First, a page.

The Symbol of Okinawa

There are several stories regarding this symbol, but you will often see it symbolizing Okinawa. You will see it on all things from Okinawan products, Okinawan organizational logos, to Okinawan martial arts patches. Here are a few of those legends regarding the origin of this symbol:

"It is believed that three envoys were sent to the Shogun of Japan to negotiate a treaty between the mighty Ryukyu and the mainlanders. The 3 Ryukyuan envoys were ambushed and taken before the Shogun. One of the Ryukyuan men was Zanna (Janna) Oyakata, the King's scholar, he attempted to reason with the mainlanders but he and the other 2 Ryukyuans were killed. The method of death was particularly heinous, they were boiled to death. The Mon (or the Ryukyuan King's Mon, very similar to this one) represents the 3 bodies swirling in the water lest we forget their sacrifice."

"In the time of king Sho Nei, a small group of people loyal to the Okinawan king rebelled against the Satsuma. They were sadly captured and ordered to their death and forced to jump into a large pot/vat of boiling water. As they met their unfortunate deaths with their own defiant dignity, a swirling pattern developed in the boiling water. It is said that this pattern inspired those watching to adopt the symbol now called "Hidari Gomon/Hijai Gumun". This symbol closely resembles the Japanese "mitsu domae" symbol."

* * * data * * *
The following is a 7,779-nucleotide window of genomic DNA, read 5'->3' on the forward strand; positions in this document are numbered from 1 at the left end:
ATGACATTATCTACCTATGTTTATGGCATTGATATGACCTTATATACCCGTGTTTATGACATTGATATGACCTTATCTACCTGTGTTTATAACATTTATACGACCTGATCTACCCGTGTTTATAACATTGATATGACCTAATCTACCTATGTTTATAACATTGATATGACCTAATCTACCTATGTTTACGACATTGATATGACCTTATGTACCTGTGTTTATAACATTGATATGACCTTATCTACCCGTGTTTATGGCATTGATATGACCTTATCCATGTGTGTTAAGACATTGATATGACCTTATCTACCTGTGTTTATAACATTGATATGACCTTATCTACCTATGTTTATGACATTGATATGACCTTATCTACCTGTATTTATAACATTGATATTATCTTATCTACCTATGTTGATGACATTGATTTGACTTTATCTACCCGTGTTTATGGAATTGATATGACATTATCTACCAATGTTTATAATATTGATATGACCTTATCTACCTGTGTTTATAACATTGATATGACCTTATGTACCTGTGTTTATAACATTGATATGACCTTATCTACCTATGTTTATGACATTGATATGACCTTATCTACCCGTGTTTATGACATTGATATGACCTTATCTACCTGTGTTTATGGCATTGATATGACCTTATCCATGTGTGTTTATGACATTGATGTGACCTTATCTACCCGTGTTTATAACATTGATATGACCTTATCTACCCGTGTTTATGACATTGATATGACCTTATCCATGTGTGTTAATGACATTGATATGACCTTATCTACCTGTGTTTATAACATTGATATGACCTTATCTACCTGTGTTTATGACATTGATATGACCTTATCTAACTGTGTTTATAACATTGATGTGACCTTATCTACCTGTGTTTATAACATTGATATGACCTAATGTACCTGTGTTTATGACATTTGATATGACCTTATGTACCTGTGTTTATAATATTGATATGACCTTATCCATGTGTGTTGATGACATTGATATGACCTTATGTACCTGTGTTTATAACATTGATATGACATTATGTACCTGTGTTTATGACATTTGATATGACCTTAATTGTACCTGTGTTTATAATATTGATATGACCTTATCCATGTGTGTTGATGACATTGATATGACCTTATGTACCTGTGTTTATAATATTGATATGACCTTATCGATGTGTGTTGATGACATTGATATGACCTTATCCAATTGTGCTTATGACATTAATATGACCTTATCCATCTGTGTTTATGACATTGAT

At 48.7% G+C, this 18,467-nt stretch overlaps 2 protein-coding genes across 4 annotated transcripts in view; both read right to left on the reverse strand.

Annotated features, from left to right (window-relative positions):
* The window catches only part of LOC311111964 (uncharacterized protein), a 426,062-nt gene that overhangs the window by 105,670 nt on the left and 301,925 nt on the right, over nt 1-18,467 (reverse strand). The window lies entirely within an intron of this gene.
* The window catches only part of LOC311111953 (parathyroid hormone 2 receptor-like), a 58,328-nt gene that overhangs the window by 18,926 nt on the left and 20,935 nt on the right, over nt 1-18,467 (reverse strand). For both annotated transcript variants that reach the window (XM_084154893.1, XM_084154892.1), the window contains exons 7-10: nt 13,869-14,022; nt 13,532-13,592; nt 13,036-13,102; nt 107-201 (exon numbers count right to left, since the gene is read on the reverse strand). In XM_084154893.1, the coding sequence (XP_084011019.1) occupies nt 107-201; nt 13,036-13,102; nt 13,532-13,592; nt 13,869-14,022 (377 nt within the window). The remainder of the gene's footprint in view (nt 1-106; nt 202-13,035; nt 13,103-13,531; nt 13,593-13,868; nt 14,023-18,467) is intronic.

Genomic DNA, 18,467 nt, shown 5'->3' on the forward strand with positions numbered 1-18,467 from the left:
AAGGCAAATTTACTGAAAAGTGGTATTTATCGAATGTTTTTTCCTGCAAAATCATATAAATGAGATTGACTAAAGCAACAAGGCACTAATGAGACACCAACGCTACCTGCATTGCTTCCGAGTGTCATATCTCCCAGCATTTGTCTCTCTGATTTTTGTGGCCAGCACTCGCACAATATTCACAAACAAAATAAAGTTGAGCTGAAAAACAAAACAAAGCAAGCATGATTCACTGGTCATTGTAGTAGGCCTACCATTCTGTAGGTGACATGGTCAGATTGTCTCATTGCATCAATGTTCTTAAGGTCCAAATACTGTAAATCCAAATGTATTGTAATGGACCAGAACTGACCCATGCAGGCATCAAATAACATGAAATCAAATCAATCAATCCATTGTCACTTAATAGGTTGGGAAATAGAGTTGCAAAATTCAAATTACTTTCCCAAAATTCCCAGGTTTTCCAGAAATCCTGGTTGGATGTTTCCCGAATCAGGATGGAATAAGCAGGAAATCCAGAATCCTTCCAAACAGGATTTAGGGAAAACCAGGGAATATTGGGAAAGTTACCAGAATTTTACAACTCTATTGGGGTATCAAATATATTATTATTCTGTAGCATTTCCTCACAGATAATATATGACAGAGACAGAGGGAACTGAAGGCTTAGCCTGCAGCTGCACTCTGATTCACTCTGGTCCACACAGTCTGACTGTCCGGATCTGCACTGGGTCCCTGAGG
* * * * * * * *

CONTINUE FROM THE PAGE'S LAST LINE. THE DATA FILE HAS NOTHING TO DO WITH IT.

Another possibility is that the symbol in mention is also said to represent the three kingdoms of the Ryukyu's (sanzan) mainly: Hokuzan, Chuzan and Nanzan. One of the younger kings of the Sho dynasty, Sho Taku, adopted the Japanese God of War symbol (hachiman) or mitsu domoe. Often, in karate-do circles, this symbol (mon) is used as a crest for that particular style and is often referred to simply as the "Sho" in what is a reference to the Sho dynasty.


We know this symbol as the three tears. The Three tears are a symbol of "death before dishonor." The three tears represent three men- a 16th Century Okinawan and two Japanese samurai. The Okinawan was being restrained by the samurai, who were ordered by the Okinawan King to throw him into a vat of boiling oil while he watched.

To show his indifference to death and his disdain for the king, the Okinawan grabbed the two samurai and dove headfirst with them into the vat. The story is so well-known in Okinawa, and the action is so highly regarded, that the three tears symbol is incorporated into the Okinawan flag.


This symbol was made in the age of the Ryukyuan Dynasty.

The exact age is not known. The meaning is; To call rain clouds so that the rain may help farmers. When the castle was surrounded and set on fire by enemies, rain clouds came and it started to rain and extinguished the fire and helped the castle in ancient time.

The LEFT turn is the correct symbol.


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